After two months of fierce religious debate took this pagan politician in and hit a decision in favor of those who said that Jesus was God. But why? "Constantine had not really any understanding of the questions that were asked in Greek theology," it says in a book about the Christian doctrine of history. (A Short History of Christian Doctrine) What he understood was that division in the religious area was a threat to his kingdom, and he wanted to strengthen his kingdom.
Regarding the final document which was drawn up in Nikaia under the supervision of Constantine, says the aforementioned book about the Greek people's history (Istoria tou Ellinikou Ethnous): "This is evidence of Constantine's indifference to learning issues. . . His persistence urgency in trying to restore church unity at any cost, and finally his conviction that he 'bishop of those who stood outside the church', had the final say in every religious question. "
The Bible says: "There is one God and one mediator between God and men, the man Christ Jesus, who gave himself a corresponding ransom for all." - 1 Timothy 2: 5, 6.
Jesus was a perfect man on earth, became a ransom that exactly replaced what Adam had forfeited - the right to perfect human life on earth. The apostle Paul could therefore rightly call Jesus "the last Adam".
Paul also said in this regard: "Just as all die in Adam, all will be made alive in Christ." (1 Corinthians 15: 22, 45) Jesus' perfect human life was the "corresponding ransom" that divine justice required - neither more or less. Also when it comes to human sense of justice, it is a fundamental principle that the price to be paid shall respond to the injustice that has been committed.
But if Jesus was part of a deity, would redemption price have been infinitely higher than God's law demanded. (2. Exodus 21: 23-25; 3. Exodus 24: 19-21) Adam who sinned in Eden, was only a perfect man, not God. For the ransom really should be in harmony with God's justice, it had to be of the same value - a perfect man, "the last Adam". When God sent Jesus to earth as a ransom, he made Jesus therefore to what would satisfy justice, not an incarnation, not a gudmenneske, but a perfect man, who was "made lower than the angels." (Hebrews 2: 9;-Compare Psalm 8: 6, 7.) How could a part of an omnipotent deity - the Father, the Son and the Holy Spirit - ever have been lower than the angels?
Jesus knew that he was not equal with the Father, Jesus came again and again with such statements as these: "The Son can do nothing of himself, but what he seeth the Father do." (John 5: 19) "I am not come down from heaven to do my own will, but the will which hath sent me. "(John 6: 38)" My teaching is not my own, it is from him that sent me. "(John 7: 16) "I know him (God), because I am from him and he sent me." (John 7: 29)
The sending is larger than the one being sent. The one who is sent, a subordinate, a servant. It is God who sends, and it is Jesus being sent. They are not the same person. As Jesus put it: "The servant is not greater than his master, nor is a messenger is not greater than he that sent him." - John 13: 16.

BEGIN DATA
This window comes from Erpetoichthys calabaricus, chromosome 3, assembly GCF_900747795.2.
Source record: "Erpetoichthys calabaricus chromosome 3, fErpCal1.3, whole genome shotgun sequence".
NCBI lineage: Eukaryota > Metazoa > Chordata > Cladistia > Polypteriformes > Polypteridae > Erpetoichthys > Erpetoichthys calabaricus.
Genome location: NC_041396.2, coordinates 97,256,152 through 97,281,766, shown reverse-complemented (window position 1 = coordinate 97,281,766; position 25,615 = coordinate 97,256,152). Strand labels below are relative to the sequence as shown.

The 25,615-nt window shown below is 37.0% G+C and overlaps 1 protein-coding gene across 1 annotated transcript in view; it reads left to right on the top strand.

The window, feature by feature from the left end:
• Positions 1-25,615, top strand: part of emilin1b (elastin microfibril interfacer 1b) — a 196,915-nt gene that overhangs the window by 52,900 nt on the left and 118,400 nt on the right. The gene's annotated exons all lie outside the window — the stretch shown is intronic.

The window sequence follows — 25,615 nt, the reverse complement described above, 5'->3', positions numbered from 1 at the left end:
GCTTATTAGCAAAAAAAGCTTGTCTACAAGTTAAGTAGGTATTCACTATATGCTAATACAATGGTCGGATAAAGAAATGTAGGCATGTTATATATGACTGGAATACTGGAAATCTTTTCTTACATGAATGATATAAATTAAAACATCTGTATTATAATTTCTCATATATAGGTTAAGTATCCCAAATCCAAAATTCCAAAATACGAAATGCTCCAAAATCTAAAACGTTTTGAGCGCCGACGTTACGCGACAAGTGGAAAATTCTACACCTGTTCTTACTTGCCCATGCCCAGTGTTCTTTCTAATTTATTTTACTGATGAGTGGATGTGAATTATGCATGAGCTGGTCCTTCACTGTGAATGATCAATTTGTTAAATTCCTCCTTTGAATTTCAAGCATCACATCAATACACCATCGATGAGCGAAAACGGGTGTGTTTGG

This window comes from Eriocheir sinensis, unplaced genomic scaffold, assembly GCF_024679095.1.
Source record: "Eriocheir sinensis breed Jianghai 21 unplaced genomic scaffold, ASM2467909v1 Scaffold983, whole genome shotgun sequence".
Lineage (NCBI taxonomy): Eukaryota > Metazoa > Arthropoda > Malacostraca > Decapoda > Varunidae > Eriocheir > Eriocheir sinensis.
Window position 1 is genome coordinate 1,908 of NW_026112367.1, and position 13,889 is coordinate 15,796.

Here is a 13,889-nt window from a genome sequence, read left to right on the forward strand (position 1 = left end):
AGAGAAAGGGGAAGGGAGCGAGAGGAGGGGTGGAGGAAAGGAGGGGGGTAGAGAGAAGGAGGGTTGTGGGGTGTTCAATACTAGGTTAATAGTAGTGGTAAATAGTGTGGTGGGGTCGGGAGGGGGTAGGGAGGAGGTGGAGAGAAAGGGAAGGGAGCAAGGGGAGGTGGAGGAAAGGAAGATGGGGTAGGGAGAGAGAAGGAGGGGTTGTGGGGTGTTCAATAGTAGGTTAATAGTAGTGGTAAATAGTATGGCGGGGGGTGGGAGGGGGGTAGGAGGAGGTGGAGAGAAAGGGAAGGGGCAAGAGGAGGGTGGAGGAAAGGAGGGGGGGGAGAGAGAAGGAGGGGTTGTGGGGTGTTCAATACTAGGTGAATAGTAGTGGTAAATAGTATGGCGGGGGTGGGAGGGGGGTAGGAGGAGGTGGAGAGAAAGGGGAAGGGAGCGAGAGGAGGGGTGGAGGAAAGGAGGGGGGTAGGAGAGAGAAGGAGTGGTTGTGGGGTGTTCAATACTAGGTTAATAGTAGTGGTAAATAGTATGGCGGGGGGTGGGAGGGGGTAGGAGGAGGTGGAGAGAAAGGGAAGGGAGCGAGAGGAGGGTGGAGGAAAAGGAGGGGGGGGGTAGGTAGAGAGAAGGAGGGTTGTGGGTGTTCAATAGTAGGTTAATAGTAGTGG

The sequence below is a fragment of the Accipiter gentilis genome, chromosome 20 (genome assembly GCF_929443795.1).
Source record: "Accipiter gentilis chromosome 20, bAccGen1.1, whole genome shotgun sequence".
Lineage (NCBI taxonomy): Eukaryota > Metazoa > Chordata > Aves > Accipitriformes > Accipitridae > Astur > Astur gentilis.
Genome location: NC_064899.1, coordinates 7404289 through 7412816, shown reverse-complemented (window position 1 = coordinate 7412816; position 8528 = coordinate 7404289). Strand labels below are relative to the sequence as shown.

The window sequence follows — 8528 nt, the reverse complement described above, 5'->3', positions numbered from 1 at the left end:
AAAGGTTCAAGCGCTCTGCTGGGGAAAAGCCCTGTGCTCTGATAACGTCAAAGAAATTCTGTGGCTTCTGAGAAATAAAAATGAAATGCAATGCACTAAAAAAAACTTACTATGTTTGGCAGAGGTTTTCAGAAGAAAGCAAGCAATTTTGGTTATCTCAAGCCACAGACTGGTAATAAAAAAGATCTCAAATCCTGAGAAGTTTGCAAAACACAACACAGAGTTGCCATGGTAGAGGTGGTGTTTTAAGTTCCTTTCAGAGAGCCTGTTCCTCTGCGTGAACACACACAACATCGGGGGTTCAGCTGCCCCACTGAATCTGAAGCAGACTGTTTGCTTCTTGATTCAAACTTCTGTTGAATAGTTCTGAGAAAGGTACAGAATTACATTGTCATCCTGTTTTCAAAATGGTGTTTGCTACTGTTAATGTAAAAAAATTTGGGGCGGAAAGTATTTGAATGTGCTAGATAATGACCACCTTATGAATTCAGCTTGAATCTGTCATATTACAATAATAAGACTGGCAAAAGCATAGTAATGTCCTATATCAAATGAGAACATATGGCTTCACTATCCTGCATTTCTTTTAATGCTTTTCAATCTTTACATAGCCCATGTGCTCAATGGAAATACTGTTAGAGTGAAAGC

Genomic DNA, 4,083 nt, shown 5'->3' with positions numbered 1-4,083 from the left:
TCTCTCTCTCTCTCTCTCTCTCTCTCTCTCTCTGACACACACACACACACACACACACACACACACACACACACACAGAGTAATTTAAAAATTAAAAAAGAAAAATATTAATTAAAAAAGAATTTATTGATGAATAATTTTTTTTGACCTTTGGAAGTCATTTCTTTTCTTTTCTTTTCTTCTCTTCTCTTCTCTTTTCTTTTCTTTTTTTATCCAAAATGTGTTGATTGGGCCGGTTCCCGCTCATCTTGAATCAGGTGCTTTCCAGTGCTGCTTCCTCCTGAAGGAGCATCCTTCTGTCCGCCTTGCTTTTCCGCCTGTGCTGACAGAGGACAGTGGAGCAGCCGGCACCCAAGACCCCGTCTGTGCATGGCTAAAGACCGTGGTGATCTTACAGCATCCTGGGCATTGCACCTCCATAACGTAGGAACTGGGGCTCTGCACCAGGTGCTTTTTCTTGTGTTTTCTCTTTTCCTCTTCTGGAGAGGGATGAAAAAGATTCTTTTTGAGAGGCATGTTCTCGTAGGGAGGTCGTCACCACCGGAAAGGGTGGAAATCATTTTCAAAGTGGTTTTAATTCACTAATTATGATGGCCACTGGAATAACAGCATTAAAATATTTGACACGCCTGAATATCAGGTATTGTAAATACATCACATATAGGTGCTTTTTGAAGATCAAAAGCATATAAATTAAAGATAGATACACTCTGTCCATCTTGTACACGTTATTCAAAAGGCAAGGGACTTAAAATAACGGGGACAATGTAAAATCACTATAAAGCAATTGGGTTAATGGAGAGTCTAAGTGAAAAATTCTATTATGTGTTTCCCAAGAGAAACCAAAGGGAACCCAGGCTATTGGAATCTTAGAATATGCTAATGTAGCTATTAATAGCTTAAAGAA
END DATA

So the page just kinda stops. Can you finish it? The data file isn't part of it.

Jesus Himself said, "Father. . . is greater than I am. "(John 14: 28) We should believe Jesus, for he knew of course how his relationship with his father was. The apostle Paul knew that God is greater than Jesus, and he said, 'Son (Jesus) even (should) submit to God. "(1 Corinthians 15: 28) It is also evident from Paul's statement in 1 Corinthians 11 3, "the head of Christ is God."
Jesus acknowledged that he had a God who was bigger than he was, when he said to his disciples: "I rush up to him who is my Father and your Father, my God and your God." - John 20: 17.
After Jesus died, he lay in the tomb for about three days. Who raised him? Since he was dead, he could not raise himself. And if he was not properly dead, he could not have paid the ransom for Adam's sin. The apostle Peter tells who raised Jesus: "God raised him up and released him from the pains of death." (Acts 2: 24)
To view it yourselves - instantly scripture says something other than human, so it is misdirection. As with Tomas' "my God". For it is there, why should he not have meant what it says? Why should we impose on him our logical analysis that Jesus and be God?
This text is a good example of that - for us - illogical but nevertheless Triune:
(John 14.16-18) "And I will pray the Father, and he shall give you another Comforter (Jesus is therefore also advocate, my comm.), Who will be with you forever, the Spirit of truth. The world can not take against him, for the world neither sees him nor knows him. But you know him, for he dwells with you and will be in you. I will not leave you as orphans, I will come to you. "
Who's coming and going to be? "I" Jesus or the Spirit? Is this a logical sentence after normal requirements?
"My Lord and my God"
There is no objection to Tomas talked about Jesus as a god. It would be consistent with the fact that Jesus in his prehuman existence certainly was a god, that is a mighty, divine person. And he hath been since his death and his resurrection to heavenly life. Jesus quoted from the Psalms to show that even powerful people were called "gods". (Psalm 82: 1-6; John 10: 34, 35)